Der Vasken's Sermon on January 27, 2019

Jan 28, 2019

In the name of the Father and of the Son and of the Holy Spirit.

During the last two weeks, the Armenian Church has celebrated the feast days of a large number of saints--some better-known than others. Some of these feast days celebrated the lives of saints we know well like the feast of the birth of John the Baptist.  Others celebrated are rather unknown or are rather unfamiliar saints such as St. Anton, the Hermit, or St. Adrian and his wife, Natalia.  It has been a month of feast days dedicated to not only the saints themselves, but to the example they set in how to follow Christ as a true disciple.  

Today's Bible reading picks up on this month-long theme and speaks about discipleship.  It focuses on the dignity of being a follower of Christ.  And there is a subtle message in between the lines of this story that helps us understand how faith was received by people and accepted by people from all walks of life and throughout time.  Let's look a little closer at faith.  Some people hear God "calling" them to their faith and they respond accordingly.  But not everyone hears "a call."  Most of us have been brought to our faith by other people like Andrew in today's Bible reading.  Most of us were baptized and brought to the church by our parents and Godparents.  We grew up in the church and were taught about the Christian faith in the church by other people.  We were encouraged to live our lives in a God-pleasing way by other people.

And so from that, we can understand that God brings other people into our lives to call us closer to Him--people like our parents, grandparents, our Godparents, Sunday School teachers that we all remember and who made an impression on our lives, and other faithful members of the church, priests, deacons or an elderly parishioner for example.  I spoke with one such lady about ten days ago.  We spoke over the phone for fifty minutes.  She told me that at ninety-seven years old, "I still tell the young people in church today why it's important that they make this church a part of their lives and to take care of it.  This is the House of God," she said. "It's our House of God so I tell them," she said.

God brings other people into our lives to reach us and teach us and to guide us and ultimately to strengthen our faith.  It's the responsibility of all of us to be that Christian witness--that important example for others.  It's a privilege to do it and it's our Christian responsibility to do that.  Today's Gospel lesson says that we are all "called" to follow Christ whether we realize it or not.  Now when God calls us to follow Him, what does He mean?  What does He see within us?  When Jesus called His disciples, what did He see in them?  When we look at His disciples, we see what's on the surface.  

  • Twelve men who were not highly-educated,
  •  Fishermen for the most part,
  • Men raised in and around 1st Century villages--just average men.

But what He saw within them was very different.  He saw them as they were with all their strength and all their weaknesses.  And he saw them for what they could become.  When we look at people, we often see them only for what they are right now.  But Jesus saw more within them; He saw their potential.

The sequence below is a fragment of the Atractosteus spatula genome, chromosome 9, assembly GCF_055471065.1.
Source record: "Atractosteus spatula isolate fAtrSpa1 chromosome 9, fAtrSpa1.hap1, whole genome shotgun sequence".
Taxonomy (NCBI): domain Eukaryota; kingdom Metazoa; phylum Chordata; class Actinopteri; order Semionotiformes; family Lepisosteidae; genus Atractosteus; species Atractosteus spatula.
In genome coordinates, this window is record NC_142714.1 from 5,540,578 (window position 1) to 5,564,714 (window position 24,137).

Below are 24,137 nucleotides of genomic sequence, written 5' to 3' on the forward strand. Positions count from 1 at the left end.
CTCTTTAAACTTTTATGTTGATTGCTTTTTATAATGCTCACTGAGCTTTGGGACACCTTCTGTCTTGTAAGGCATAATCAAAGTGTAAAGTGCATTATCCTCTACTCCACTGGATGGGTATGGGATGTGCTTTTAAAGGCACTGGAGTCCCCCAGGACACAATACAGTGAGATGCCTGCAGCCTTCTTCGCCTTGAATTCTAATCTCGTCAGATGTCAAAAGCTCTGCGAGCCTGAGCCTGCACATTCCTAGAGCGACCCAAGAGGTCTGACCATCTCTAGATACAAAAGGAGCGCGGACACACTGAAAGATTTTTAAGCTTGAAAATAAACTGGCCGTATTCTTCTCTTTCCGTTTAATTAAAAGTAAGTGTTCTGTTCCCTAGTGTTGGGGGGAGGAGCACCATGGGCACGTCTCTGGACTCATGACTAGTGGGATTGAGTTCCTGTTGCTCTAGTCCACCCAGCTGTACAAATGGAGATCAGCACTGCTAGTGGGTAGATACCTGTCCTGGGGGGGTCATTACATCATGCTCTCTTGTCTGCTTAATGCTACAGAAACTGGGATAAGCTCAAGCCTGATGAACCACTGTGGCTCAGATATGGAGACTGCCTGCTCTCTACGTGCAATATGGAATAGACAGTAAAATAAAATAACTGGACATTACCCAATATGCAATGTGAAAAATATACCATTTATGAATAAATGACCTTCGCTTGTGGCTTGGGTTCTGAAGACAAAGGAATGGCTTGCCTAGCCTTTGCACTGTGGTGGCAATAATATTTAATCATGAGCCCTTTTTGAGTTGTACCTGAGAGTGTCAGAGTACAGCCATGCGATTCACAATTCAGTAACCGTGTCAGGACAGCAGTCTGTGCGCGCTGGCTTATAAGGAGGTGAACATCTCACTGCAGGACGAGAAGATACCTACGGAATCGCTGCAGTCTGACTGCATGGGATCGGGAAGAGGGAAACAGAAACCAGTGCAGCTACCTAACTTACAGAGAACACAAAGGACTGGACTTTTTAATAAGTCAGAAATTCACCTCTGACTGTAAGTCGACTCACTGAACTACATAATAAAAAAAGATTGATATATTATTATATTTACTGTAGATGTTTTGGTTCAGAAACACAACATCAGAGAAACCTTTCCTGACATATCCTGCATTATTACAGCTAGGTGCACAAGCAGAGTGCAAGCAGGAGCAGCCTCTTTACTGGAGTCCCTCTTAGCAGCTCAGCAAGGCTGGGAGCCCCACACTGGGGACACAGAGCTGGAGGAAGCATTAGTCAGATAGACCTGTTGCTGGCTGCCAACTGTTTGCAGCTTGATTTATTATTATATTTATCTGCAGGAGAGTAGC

A few months ago, I went to the Cambridge City Hall to attend a monthly meeting, called by the Mayor of Cambridge, with the leaders of faith communities from around the city.  And most months the Mayor invites one of the various City Department heads to speak.  This particular month the invited speaker was the city planner.  And as this man spoke and described the work he was planning for this intersection and that neighborhood, I realized that he saw things through a very different lens than most people do.  Show a city planner a piece of property and he or she will immediately imagine the neighborhood it can become.  And I guess that's also true for a businessman as well.  Show him or her an empty lot of land and they envision a future store.  And it's probably the same for an artist or a sculptor as well.  A blank canvas to us is a painting not yet painted in the eyes of an artist.  A marble stone to us is just that, but to a sculptor, he sees the statue hidden within it.

That's how Jesus saw His disciples, and that's what He sees when He looks at us.  He looks at us and through faith, He shows us what we can become.  That's the dignity of our discipleship.   Every day we are called to reflect that dignity into the world.  We can do that

  • by helping people who struggle with anxiety or have been betrayed or are full of doubt,
  • by respecting the value of marriage,
  • by honoring the sanctity of human life--something that used to define us as human beings but that took a major blow last week in this country,
  • by learning to forgive rather than hold onto grudges--those grudges that have held us down for far too long,
  • and we can reflect God by building up our corner of the world based on those things that honor God and bring Him glory.

So as we leave here today, let's take a moment to ask God to help us see ourselves as He sees us.  And then ask Him to help us bring forth that disciple--that disciple that He has called.  The dignity of being a disciple is not to settle for what we are today, but to see what each of us can become through faith.  So let's take a moment to ask God to help us see ourselves as He sees us and then work to bring forth that disciple that He has called.  Ask God to help you see yourself as He sees you.

Amen.